01 September 2009

I can count on the fingers of one hand the number of books I have read more than once. Not of course counting set texts, or stories I've adapted. Actually Lord Of The Flies is a special case, yes it was the set text, 1983 Ordinary Level Eng Lit, but I became a fan of Golding's in the process of failing my exam (the shame), and read all his stuff later on, including a revisit to the island of LOTF. Incidentally I think my fascination with Golding's prose style - it had me quite mesmerised - was a contributing factor in my Eng Lit calamity. While I was absorbed in trying to understand the profundities of WG's dark poetics, I omitted to memorise the sequence of events of the narrative, and when asked to comment on specific plot points was simply at a loss. (Something similar went on with me and the drama set text, The Crucible , if I remember rightly). I thought about retaking, as I had wanted to study English at university, but for whatever reason, a cocktail of embarrassment and inertia most likely, signed up for Greek, Latin and French A levels, with a General Studies chaser. Sixteen months after the LOTF debacle, on my eighteenth birthday if you please, I arrived in Oxford for two days of interviews to see if they'd let me in to read Classics. They did, and I became one of a type - the boy from the labouring classes up at Oxford, trying to keep his head, trying to keep up, among the sons and daughters of the moneyed and entitled.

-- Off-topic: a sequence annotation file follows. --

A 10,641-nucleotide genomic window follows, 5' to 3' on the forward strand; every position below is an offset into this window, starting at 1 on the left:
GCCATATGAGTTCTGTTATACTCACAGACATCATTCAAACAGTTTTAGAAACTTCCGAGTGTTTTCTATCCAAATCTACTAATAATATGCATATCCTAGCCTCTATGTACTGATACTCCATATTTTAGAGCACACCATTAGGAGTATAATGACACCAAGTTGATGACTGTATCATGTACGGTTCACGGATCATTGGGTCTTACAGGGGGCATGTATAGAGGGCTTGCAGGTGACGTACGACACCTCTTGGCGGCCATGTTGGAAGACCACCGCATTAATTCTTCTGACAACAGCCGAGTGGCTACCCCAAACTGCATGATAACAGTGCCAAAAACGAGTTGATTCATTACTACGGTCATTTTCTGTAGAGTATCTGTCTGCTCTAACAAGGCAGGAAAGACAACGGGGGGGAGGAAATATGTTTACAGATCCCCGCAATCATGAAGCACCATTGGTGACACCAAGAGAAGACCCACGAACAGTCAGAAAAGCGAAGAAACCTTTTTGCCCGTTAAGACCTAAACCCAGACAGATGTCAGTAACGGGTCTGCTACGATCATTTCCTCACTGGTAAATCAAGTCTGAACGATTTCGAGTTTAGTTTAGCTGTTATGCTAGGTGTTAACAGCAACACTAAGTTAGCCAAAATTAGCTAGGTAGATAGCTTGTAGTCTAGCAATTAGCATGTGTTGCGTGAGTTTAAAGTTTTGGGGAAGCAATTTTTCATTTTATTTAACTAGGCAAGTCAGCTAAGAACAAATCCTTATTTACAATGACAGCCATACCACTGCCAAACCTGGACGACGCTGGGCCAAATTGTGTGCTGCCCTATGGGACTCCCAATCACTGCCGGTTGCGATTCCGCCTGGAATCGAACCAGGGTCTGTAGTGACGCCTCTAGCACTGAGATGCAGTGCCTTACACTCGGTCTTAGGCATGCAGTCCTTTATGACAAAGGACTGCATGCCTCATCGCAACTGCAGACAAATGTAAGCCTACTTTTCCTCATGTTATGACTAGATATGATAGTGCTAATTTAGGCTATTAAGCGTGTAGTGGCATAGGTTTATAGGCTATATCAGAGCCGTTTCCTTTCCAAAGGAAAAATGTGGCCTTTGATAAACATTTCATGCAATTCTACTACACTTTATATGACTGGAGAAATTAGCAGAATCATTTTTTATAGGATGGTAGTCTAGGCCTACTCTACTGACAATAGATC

All of which serves as a prelude to my simply recording - I am rereading, not just one of my favourite books, but one of my favourite things ever, Generation X. And looky. Just saw this. Mr Coupland has an announcement to make.

21 May 2009